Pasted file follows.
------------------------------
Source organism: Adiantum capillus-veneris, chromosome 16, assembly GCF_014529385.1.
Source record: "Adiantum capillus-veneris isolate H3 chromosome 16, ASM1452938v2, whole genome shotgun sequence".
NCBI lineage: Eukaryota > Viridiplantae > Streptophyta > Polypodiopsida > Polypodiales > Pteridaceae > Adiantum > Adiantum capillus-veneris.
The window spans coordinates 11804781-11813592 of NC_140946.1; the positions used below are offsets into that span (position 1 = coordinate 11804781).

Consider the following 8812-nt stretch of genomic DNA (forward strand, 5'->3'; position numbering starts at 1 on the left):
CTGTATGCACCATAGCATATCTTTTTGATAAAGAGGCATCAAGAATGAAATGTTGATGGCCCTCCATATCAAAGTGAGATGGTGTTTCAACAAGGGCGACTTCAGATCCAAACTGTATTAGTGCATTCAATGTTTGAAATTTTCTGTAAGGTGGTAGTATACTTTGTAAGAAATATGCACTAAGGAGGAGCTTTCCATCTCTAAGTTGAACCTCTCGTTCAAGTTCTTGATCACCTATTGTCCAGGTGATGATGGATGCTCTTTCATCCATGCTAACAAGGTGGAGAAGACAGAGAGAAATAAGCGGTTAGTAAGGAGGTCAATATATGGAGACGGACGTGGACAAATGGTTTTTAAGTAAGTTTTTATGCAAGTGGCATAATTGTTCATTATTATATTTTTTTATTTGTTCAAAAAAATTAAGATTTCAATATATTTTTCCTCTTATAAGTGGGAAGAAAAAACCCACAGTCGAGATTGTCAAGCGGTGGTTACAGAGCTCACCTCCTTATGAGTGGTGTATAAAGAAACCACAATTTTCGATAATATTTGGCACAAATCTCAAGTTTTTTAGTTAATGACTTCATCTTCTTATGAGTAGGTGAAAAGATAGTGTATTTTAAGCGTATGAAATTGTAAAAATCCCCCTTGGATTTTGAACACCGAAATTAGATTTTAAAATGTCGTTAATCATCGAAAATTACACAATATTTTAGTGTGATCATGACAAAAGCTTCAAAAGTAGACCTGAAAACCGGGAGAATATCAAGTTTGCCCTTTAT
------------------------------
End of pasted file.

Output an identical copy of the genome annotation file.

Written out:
Source organism: Adiantum capillus-veneris, chromosome 16, assembly GCF_014529385.1.
Source record: "Adiantum capillus-veneris isolate H3 chromosome 16, ASM1452938v2, whole genome shotgun sequence".
NCBI lineage: Eukaryota > Viridiplantae > Streptophyta > Polypodiopsida > Polypodiales > Pteridaceae > Adiantum > Adiantum capillus-veneris.
The window spans coordinates 11804781-11813592 of NC_140946.1; the positions used below are offsets into that span (position 1 = coordinate 11804781).

Consider the following 8812-nt stretch of genomic DNA (forward strand, 5'->3'; position numbering starts at 1 on the left):
CTGTATGCACCATAGCATATCTTTTTGATAAAGAGGCATCAAGAATGAAATGTTGATGGCCCTCCATATCAAAGTGAGATGGTGTTTCAACAAGGGCGACTTCAGATCCAAACTGTATTAGTGCATTCAATGTTTGAAATTTTCTGTAAGGTGGTAGTATACTTTGTAAGAAATATGCACTAAGGAGGAGCTTTCCATCTCTAAGTTGAACCTCTCGTTCAAGTTCTTGATCACCTATTGTCCAGGTGATGATGGATGCTCTTTCATCCATGCTAACAAGGTGGAGAAGACAGAGAGAAATAAGCGGTTAGTAAGGAGGTCAATATATGGAGACGGACGTGGACAAATGGTTTTTAAGTAAGTTTTTATGCAAGTGGCATAATTGTTCATTATTATATTTTTTTATTTGTTCAAAAAAATTAAGATTTCAATATATTTTTCCTCTTATAAGTGGGAAGAAAAAACCCACAGTCGAGATTGTCAAGCGGTGGTTACAGAGCTCACCTCCTTATGAGTGGTGTATAAAGAAACCACAATTTTCGATAATATTTGGCACAAATCTCAAGTTTTTTAGTTAATGACTTCATCTTCTTATGAGTAGGTGAAAAGATAGTGTATTTTAAGCGTATGAAATTGTAAAAATCCCCCTTGGATTTTGAACACCGAAATTAGATTTTAAAATGTCGTTAATCATCGAAAATTACACAATATTTTAGTGTGATCATGACAAAAGCTTCAAAAGTAGACCTGAAAACCGGGAGAATATCAAGTTTGCCCTTTAT